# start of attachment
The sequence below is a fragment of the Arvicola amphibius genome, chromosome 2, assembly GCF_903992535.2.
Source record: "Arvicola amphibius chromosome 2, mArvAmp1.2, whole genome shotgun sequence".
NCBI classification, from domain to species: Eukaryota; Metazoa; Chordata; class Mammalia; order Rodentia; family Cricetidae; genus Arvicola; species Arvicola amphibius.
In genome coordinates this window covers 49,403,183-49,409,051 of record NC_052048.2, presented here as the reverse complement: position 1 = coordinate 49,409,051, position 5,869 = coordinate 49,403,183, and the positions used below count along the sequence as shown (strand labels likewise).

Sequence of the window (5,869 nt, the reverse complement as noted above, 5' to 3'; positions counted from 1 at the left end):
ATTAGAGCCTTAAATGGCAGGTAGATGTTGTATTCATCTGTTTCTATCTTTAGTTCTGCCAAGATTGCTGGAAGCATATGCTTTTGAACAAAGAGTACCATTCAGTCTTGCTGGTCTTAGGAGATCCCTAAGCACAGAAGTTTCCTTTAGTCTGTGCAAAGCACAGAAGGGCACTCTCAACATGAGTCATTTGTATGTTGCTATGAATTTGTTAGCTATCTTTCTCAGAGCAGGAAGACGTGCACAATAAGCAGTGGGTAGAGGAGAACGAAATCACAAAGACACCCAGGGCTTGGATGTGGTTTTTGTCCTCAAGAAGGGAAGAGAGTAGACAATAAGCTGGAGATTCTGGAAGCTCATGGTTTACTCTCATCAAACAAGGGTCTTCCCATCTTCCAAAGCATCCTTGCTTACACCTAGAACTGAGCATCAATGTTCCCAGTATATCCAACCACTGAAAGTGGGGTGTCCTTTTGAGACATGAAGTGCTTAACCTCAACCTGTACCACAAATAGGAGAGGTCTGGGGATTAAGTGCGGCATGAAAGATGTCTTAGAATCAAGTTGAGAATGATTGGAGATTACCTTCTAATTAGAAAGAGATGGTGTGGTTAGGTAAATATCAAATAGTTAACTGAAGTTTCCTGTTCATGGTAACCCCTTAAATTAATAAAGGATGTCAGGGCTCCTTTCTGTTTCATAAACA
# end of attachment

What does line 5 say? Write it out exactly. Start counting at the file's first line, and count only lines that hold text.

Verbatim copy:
Sequence of the window (5,869 nt, the reverse complement as noted above, 5' to 3'; positions counted from 1 at the left end):